Regulatory changes in the 1930s included the splitting off of commercial and investment banks, required disclosure of corporate developments, bans on insider trading, tightened supervision of banks and bank holding companies, and the regulation of investment companies (mutual and closed-end funds). Equally important, of course, was that the regulators in the early years tended to believe in regulation and often actually tried to enforce the law. We had William Douglas in charge of the SEC in the 1930s, a rather marked contrast with the regulation-hostile (and incompetent) Christopher Cox chairing the SEC in the Bush-Cheney era.
Regulation in the 1930s and afterwards put a fair amount of weight on disclosure in the belief that compelling business to reveal all the relevant business facts would protect buyers of securities and other products from abuses like insider trading and market manipulation and would make markets work more efficiently. In the oft-quoted line by Louis D. Brandeis, "Publicity is justly commended as a remedy for social and industrial diseases. Sunlight is said to be the best of disinfectants; electric light the most efficient policeman." There is some truth in this and there is little doubt that required disclosure has been economically beneficial. But it has its limitations, as truth can be buried in an avalanche of irrelevancies ("kitchen-sinking"), important facts may not be meaningful without context, and weak regulation may make it good business to suppress inconvenient truths. The explosion in executive (over-)compensation took place in a world of theoretical "full disclosure," but with the media and government doing their duty for the vested interests, this explosion was only brought under some limited constraint by the 2007-2009 economic collapse.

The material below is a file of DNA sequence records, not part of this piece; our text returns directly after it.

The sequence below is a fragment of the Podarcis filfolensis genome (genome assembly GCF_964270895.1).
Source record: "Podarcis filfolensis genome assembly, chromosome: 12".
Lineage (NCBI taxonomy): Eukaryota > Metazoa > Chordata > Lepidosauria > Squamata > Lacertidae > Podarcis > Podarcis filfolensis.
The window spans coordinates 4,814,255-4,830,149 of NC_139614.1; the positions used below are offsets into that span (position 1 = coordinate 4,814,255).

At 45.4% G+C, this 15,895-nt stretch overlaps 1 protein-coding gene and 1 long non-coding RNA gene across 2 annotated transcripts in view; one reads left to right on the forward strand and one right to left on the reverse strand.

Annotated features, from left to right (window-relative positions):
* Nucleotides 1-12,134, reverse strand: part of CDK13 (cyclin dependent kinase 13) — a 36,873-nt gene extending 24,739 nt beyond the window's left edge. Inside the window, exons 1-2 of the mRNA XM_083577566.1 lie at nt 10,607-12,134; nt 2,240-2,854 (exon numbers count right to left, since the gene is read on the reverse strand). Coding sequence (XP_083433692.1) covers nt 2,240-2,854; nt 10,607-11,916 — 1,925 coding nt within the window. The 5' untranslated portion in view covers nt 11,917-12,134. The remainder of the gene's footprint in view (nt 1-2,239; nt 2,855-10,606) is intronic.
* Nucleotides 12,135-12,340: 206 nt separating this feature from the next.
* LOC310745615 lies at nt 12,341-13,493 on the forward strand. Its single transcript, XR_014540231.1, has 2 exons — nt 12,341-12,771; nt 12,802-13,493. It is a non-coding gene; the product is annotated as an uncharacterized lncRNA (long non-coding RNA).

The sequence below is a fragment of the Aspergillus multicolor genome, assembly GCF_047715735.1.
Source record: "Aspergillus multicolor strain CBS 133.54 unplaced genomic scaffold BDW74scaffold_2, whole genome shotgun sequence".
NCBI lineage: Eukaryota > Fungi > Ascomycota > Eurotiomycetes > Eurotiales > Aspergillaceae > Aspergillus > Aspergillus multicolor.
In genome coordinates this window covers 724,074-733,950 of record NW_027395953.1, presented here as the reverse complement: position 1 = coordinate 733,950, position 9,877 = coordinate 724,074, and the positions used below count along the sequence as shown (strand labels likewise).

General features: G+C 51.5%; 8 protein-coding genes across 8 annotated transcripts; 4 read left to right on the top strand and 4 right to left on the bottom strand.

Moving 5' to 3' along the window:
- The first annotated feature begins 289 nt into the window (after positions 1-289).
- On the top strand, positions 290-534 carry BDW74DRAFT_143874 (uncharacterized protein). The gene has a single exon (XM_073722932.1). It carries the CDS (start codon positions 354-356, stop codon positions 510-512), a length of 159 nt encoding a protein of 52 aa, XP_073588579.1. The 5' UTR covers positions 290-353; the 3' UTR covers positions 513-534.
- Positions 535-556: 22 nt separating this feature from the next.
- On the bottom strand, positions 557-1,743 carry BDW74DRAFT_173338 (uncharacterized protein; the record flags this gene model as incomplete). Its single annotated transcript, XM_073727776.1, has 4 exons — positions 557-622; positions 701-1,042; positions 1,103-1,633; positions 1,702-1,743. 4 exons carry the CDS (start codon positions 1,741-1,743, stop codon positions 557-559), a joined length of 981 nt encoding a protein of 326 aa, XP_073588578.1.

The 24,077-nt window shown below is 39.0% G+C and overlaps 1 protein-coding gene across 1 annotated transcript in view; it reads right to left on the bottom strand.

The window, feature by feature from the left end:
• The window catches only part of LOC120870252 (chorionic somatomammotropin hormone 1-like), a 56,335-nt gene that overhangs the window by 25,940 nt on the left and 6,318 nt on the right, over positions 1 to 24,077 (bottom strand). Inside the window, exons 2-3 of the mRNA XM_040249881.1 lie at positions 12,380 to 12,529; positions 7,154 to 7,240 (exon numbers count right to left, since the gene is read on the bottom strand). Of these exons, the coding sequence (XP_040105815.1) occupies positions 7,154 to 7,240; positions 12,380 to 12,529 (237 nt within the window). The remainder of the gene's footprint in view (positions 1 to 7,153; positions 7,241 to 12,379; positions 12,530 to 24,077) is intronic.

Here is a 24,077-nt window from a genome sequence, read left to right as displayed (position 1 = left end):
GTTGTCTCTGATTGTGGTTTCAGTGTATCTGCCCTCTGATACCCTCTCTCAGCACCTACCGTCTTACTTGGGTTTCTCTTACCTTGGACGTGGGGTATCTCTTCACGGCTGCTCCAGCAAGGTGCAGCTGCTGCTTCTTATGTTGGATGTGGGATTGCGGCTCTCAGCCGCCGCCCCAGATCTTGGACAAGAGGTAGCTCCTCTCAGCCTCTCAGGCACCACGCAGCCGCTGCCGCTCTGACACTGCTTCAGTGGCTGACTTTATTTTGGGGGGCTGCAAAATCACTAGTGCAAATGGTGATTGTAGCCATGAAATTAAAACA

In the midst of each economic crisis, there is also a regular outcry at the failure of corporate boards to keep managers in line and prevent their suddenly more evident and better publicized personal aggrandizement and mistaken policies. There is also criticism of large investors, individual and corporate, who failed to press the boards and managers to do the right thing. There is a demand for new laws and improved regulation of corporations, more independent directors, and a change in the outlook and sense of responsibility of these directors and stakeholders who should be guiding and constraining the managers.
There also has been an important line of thought that the managers themselves should take a more generous and community-oriented view and self-transform the system. This kind of thinking was encouraged by the 1932 publication of The Modern Corporation and Private Property by A.A. Berle and Gardiner Means, which argued and gave empirical evidence for the view that the wide dispersion of stock and management control of the proxy machinery led to the dominance of managers in the leading corporations. This gave the managers a fair amount of discretion, and, arguably, they could use it to benefit a range of stakeholders.
This line of argument was pursued later by A.A. Berle in articles and books on corporate responsibility and managers as trustees. The phrase "corporate soul" is traceable back to Berle, who thought corporations had them and whose soulfulness and trustee service in the larger social interest should be encouraged and would develop further. It should be noted that these ideas were evolving in the 1930s crisis, at a time when the corporate system was very much on the defensive and regulation and antitrust thinking was on the upswing. The corporate soul and corporate trustee role for society were last gasp ideas of a system and ideology in retreat, and Berle, who was an official in the New Deal and later a noted Cold War hawk, served that ideology, which later made such a spectacular comeback.